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Thailand Lifts Ban on YouTube after Deal

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posted on Sep, 1 2007 @ 10:13 PM
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Thailand Lifts Ban on YouTube after Deal


www.nationmultimedia.com

The government yesterday lifted its ban on the YouTube website after the site's management agreed to block any video clips deemed offensive to Thai people or those that violate Thai law.

Information and Com-munications Technology Minister Sitthichai Pookai-yaudom said local Internet surfers would now be able to access the YouTube site, which has been banned since April 3.

This follows an agreement between the Ministry of ICT and YouTube that the site would curb any clips which have contents considered an affront to Thai people or those that violate the Kingdom's laws.
(visit the link for the full news article)



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posted on Sep, 1 2007 @ 10:13 PM
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So far so good. Readers of the Nation express joy again being able to watch videos.

Well, my provider haven't opened yet. I'm patiently waiting.

Four month this rediculous row took. Of Thai selfglorification, of taken themselves so serious, that it is out of any context for Westerners to comprehend.

Let me shortly remind you the cause of the row was a video deemed offending to Thai monarchy. The Lese Majestice law is the most serious act in the Kingdom.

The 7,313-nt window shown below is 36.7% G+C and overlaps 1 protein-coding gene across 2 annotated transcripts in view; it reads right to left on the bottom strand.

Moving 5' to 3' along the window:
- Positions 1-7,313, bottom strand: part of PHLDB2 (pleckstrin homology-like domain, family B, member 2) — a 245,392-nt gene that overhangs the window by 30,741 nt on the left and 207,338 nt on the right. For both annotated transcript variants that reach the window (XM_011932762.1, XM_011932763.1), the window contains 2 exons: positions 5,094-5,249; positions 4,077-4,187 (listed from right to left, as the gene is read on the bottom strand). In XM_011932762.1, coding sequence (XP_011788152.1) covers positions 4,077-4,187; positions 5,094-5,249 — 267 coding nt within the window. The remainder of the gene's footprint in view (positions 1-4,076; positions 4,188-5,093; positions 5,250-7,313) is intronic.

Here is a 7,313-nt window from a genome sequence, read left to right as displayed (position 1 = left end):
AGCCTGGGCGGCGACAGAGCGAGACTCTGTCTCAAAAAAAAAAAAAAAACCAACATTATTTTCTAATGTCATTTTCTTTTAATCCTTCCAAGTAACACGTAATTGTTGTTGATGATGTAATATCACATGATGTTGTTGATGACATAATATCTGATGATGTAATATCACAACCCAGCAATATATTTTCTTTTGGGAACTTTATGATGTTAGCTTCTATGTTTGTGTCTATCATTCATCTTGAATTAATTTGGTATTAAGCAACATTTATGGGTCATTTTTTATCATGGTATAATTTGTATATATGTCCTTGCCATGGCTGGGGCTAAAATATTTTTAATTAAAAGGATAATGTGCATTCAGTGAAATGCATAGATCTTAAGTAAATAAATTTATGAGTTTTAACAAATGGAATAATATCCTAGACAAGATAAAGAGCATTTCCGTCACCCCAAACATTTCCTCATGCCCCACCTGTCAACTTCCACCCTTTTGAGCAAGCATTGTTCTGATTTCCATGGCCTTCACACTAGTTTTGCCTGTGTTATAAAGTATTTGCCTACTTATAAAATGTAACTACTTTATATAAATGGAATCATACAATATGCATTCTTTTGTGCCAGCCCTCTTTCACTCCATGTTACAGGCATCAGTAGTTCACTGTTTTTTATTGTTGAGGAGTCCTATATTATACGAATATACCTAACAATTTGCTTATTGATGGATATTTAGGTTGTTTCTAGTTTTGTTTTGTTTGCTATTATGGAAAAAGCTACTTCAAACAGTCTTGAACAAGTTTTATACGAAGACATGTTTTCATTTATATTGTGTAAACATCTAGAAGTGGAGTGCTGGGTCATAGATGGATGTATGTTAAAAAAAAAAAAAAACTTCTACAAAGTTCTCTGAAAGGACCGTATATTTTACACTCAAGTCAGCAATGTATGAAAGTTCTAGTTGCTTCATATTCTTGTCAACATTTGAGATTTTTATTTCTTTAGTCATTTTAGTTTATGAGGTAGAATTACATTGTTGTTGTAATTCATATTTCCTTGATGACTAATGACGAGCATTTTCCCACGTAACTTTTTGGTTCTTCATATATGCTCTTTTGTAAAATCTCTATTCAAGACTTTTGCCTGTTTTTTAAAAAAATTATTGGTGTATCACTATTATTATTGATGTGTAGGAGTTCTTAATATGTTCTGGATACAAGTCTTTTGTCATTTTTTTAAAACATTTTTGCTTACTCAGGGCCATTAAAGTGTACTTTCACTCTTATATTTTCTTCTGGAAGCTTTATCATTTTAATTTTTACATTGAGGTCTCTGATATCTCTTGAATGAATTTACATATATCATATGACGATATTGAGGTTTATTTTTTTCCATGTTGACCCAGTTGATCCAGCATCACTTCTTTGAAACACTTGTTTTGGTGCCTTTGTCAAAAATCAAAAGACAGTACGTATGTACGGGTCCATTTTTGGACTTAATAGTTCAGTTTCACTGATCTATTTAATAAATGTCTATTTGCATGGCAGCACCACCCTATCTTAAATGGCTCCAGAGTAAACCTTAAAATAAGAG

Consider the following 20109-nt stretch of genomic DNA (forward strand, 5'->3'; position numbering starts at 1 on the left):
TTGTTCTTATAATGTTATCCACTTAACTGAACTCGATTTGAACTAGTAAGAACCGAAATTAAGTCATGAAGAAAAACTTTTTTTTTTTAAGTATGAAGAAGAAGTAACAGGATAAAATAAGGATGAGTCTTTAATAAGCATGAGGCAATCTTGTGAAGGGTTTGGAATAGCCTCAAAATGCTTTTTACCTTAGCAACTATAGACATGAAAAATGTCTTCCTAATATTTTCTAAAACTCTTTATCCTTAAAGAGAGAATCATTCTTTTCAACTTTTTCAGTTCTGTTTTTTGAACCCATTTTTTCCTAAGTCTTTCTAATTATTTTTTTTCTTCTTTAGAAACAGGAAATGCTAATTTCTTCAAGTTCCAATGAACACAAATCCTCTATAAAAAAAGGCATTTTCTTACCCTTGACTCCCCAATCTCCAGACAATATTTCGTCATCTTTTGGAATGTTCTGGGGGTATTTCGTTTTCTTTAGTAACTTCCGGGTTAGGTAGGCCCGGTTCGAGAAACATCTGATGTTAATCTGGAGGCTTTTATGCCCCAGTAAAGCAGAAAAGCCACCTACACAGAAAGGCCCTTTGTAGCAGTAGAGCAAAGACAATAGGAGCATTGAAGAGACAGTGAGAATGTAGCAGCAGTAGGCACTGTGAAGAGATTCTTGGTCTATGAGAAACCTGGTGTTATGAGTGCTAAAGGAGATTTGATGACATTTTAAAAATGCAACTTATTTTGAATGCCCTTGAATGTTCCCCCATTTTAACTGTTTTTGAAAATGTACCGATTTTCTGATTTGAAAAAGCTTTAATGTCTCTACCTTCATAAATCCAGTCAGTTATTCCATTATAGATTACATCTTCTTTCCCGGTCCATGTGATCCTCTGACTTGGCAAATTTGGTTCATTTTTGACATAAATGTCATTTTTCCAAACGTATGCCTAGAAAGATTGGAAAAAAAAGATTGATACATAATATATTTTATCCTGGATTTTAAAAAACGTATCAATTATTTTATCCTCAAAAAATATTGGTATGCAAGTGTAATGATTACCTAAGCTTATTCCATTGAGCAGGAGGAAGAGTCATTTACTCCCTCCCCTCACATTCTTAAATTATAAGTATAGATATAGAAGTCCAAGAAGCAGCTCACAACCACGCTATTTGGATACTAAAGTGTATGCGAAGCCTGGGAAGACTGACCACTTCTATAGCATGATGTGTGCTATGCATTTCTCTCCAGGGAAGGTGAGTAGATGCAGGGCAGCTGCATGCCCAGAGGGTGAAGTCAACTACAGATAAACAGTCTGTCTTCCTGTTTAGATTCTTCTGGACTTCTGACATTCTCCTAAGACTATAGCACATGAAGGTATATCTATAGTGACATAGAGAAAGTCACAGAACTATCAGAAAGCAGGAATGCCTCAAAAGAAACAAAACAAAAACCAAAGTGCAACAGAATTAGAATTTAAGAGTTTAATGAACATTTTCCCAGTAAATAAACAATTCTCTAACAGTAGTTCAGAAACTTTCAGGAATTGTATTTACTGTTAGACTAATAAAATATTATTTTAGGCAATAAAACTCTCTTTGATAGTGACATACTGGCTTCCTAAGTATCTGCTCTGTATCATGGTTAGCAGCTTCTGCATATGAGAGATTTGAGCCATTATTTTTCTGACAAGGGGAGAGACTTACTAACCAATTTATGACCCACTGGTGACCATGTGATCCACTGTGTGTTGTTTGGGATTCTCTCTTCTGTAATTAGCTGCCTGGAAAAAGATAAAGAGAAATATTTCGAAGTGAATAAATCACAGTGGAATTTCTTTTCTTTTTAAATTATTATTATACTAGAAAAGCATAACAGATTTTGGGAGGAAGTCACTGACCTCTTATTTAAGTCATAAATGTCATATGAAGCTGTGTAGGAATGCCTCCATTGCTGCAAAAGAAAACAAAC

That law has been around always. A rather new one is the Computer Crime Act. Like many laws of the country this one too is enforced in secret.

From today's The Nation


The Information and Communications Technology (ICT) Minister yesterday denied any knowledge of two Thais being arrested under the new Computer Crime Act for posting offensive comments about the monarchy.Published on September 2, 2007

[...]

The arrest was reported on the front page of the Financial Times' weekend edition. The paper quoted a senior official as saying that "in recent weeks, authorities have used a new computer crime law to arrest two Thais, now in custody, for offensive comments about the monarchy on Internet chat rooms".

[...]

The Computer Crime Act, proposed by the ICT Ministry, took effect recently and allows police to seize computers of people suspected of disseminating "insulting or pornographic" content.

The law raised concerns among both local and international human rights organisations such as Reporters Without Borders, which said it might result in an increasingly restrictive policy towards free expression online.

Please visit the link provided for the complete story.


Slightly off topic, but connected.

Following a farangs view from The Nation's blog. A real good read.


Still, nobody has come out looking good. The MICT and the entire junta have exposed their hypocritical and outmoded way of thinking. The junta are so used to censoring and intimidating anyone who disagrees with their view, they had no method of communication or debate with an agency they could not control.

And while youtube is the most prominent example, it is far from isolated. MICT (or rather now "voluntary" censorship by ISP's) is huge. Web sites can be blocked for any number of reasons, all of which are classed as "a threat to national security". Midnight University, a chat forum for Thai students, was closed down after it was critical of the coup in Thailand. Many sites remain blocked and others are falling victim to the censors each day.

Please visit the link provided for the complete story.


More than 30.000 websites are said to be blocked in Thailand.


www.nationmultimedia.com
(visit the link for the full news article)



posted on Sep, 2 2007 @ 04:55 AM